Configuring Automated Security Updates on CentOS
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Keeping your system up-to-date with the latest packages and security updates can be a tedious task. Most users forget to do it, leaving them vulnerable to countless threats. Automate security (or other package) updates with the dnf-automatic command line utility or the Cockpit web application on CentOS.
Before You Begin
Complete the Getting Started guide.
Follow the Setting Up and Securing a Compute Instance guide to create a standard user account, and harden SSH access.
Log into your Linode via SSH and update.
sudo yum update
NoteThis guide is written for a non-root user. Commands that require elevated privileges are prefixed with
sudo. If you’re not familiar with the
sudocommand, see our Users and Groups guide.
The first step is to install the
dnf-automatic utility package.
Use the yum package manager to run the following command:
sudo yum install dnf-automatic
You can configure the dnf-automatic updates. The default configuration file is located at
/etc/dnf/automatic.conf. Use the text editor of your choice to edit the configuration file:
- File: /etc/dnf/automatic.conf
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[commands] # What kind of upgrade to perform: # default = all available upgrades # security = only the security upgrades upgrade_type = security random_sleep = 0 # To just receive updates use dnf-automatic-notifyonly.timer # Whether updates should be downloaded when they are available, by # dnf-automatic.timer. notifyonly.timer, download.timer and # install.timer override this setting. download_updates = yes # Whether updates should be applied when they are available, by # dnf-automatic.timer. notifyonly.timer, download.timer and # install.timer override this setting. apply_updates = yes ...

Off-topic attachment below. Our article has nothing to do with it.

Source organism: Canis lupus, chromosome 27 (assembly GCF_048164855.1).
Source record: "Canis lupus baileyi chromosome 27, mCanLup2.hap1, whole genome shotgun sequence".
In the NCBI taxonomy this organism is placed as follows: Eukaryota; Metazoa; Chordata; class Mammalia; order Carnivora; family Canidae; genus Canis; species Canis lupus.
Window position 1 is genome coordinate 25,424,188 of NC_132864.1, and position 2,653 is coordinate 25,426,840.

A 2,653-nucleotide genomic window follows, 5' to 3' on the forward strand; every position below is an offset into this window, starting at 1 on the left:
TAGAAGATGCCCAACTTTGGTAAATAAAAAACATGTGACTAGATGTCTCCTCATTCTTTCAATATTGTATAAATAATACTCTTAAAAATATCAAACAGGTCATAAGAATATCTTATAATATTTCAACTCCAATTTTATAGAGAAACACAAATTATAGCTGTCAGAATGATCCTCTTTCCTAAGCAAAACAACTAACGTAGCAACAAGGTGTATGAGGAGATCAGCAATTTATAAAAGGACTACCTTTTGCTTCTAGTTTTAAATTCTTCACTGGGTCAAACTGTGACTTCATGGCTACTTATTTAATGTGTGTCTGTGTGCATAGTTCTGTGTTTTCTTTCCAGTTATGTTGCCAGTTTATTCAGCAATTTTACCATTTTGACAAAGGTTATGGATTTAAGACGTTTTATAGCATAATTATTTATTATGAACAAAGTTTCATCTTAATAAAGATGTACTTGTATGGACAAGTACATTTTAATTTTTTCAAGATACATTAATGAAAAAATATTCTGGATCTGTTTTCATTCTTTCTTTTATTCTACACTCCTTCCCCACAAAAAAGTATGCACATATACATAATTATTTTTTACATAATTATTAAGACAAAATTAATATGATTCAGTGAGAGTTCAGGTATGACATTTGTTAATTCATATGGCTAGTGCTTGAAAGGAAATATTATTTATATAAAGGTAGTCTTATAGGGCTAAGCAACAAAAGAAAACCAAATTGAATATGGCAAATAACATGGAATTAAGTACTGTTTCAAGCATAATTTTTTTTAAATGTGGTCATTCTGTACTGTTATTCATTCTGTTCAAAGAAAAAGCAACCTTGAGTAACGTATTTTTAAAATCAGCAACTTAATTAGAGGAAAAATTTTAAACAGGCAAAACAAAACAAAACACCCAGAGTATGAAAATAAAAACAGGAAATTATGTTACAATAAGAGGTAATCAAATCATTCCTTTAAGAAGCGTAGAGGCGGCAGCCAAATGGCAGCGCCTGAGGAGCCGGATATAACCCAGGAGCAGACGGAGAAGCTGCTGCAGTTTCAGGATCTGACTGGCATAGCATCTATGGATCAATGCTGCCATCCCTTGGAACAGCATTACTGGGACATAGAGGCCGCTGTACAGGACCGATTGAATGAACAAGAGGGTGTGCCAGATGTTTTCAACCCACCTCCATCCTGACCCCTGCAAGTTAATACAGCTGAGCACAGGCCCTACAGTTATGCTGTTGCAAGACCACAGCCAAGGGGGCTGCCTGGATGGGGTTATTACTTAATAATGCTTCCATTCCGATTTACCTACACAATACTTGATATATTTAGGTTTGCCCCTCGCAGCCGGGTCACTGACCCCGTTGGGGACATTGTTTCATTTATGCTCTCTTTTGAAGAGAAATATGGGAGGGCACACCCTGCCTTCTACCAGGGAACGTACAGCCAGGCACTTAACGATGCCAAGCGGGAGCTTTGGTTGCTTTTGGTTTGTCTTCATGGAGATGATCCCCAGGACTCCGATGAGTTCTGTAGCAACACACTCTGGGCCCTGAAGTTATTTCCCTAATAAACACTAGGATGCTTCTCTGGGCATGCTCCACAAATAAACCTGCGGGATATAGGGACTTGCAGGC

- Change the upgrade_type from
securityto only receive important security updates. If you leave it at
default, all available upgrades are applied.
- Change the apply_updates field from
To start and enable the dnf-automatic service, run the following commands:
sudo systemctl enable --now dnf-automatic.timer sudo systemctl start --now dnf-automatic.timer
Cockpit is a web console with an easy-to-use web-based interface that enables you to carry out administrative tasks on your servers. Cockpit is not installed by default.
Install Cockpit and its required dependencies with the following command:
sudo yum install cockpit
You need to enable and start the
cockpit.socketservice to be able to connect to the system through the web console. Do this by running the following commands:
sudo systemctl enable --now cockpit.socket sudo systemctl start cockpit.socket
You can now access the Cockpit web console on by navigating to
203.0.113.0:9090in a web browser, replacing
203.0.113.0with the IP address of your server.
Cockpit uses system credentials, so you can login with any user account credentials that are present on the system.
In the left navigation pane, click Software Updates.
You can then choose to apply all or only security automatic updates, and specify the days and times you wish the updates to be installed.
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